Digital Existence Ontology, Ethics and Transcendence in Digital Culture
Digital Existence: Ontology, Ethics and Transcendence in Digital Culture advances debates on digital culture and digital religion in two complementary ways. First, by focalizing the themes ‘ontology,’ ‘ethics’ and ‘transcendence,’ it builds on insights from research on digital religion in order to reframe the field and pursue an existential media analysis that further pushes beyond the mandatory focus in mainstream media studies on the social, cultural, political and economic dimensions of digitalization. Second, the collection also implies a broadening of the scope of the debate in the field of media, religion and culture – and digital religion in particular – beyond ‘religion,’ to include the wider existential dimensions of digital media. It is the first volume on our digital existence in the budding field of existential media studies.
Foreword, John Durham Peters; Digital Existence: An Introduction, Amanda Lagerkvist PART I: Media Ontologies 1 Irremediability: On the Very Concept of Digital Ontology, Justin Clemens and Adam Nash 2 Umwelt and Individuation: Digital Signals and Technical Being, Jonas Andersson Schwarz 3 Thrownness, Vulnerability, Care: A Feminist Ontology for the Digital Age,Margaret Schwartz 4 Digital Unworld(s): The Bielefeld Conspiracy, Yvette Granata PART II: Being human: Extension, Exposure and Ethics 5 You Have Been Tagged: Magical Incantations, Digital Incarnations and Extended Selves, Paul Frosh 6 Surveillance, Sensors, and Knowledge Through the Machine, Sun-ha Hong 7 Social Media and the Care of the Self, Ganaele Langlois 8 The Ethics of Digital Being: Vulnerability, Invulnerability, and ‘Dangerous Surprises’, Vincent Miller PART III: Transcendence: Beyond life, death and the human 9 The Internet is Always Awake: Sensations, Sounds and Silences of the Digital Grave, Amanda Lagerkvist 10 Digital Rituals and the Quest for Existential Security, Johanna Sumiala 11 Cybernetic Animism: Non-Human Personhood and the Internet, Devin Proctor 12 Death in Life and Life in Death: Forms and Fates of the Human, Connor Graham and Alfred Montoya; Afterword, Charles M. Ess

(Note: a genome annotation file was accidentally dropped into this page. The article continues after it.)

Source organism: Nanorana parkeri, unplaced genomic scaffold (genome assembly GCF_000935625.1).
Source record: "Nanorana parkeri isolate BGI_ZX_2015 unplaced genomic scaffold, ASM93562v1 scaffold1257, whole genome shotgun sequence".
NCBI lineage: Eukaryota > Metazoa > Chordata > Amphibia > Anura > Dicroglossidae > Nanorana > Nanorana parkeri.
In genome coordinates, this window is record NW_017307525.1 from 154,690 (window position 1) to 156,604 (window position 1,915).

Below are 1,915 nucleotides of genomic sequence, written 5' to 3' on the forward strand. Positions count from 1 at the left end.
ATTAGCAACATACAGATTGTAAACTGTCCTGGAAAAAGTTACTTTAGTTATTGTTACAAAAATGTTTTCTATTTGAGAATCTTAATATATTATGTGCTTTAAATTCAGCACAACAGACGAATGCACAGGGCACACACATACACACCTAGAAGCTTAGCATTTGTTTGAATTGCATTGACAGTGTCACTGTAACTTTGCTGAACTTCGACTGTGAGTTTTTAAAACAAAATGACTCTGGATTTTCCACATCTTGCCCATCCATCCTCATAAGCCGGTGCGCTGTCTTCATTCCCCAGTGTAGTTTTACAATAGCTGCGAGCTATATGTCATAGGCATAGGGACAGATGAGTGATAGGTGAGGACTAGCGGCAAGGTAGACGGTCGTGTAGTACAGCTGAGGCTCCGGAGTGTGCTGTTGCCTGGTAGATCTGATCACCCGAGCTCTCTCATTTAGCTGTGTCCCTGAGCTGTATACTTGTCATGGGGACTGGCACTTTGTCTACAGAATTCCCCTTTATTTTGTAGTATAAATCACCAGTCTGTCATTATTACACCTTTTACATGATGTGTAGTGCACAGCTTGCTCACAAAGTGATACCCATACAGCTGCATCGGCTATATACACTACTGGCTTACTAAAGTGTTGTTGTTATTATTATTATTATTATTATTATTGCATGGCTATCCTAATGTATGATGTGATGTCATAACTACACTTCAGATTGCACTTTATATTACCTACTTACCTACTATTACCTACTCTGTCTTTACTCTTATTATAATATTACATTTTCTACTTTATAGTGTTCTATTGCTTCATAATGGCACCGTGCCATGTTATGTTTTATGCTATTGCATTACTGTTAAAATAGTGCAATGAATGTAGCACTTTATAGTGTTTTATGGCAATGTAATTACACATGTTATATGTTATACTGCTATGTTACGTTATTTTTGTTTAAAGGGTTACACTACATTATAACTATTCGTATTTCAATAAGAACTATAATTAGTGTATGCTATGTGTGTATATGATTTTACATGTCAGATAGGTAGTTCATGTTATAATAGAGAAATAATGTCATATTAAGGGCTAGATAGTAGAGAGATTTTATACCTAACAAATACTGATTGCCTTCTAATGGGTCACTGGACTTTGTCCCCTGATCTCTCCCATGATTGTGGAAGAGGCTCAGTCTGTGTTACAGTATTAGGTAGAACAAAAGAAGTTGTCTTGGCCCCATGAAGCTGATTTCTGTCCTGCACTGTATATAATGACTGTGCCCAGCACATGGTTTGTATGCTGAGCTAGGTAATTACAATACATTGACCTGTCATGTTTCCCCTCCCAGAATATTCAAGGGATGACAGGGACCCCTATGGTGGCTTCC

"In each of these essays the reader is treated to an analysis which highlights important concepts, such as our loss of privacy and the quantification and objectification of our lives. Yet, these essays also give a demonstration of the way that these technologies may provide new forums of addressing important human psychological and religious needs [...] this collection of essays offers a fascinating interrogation of meaning in our digital lives."
- Prof. Randall Reed, Applachain State University, Reading Religion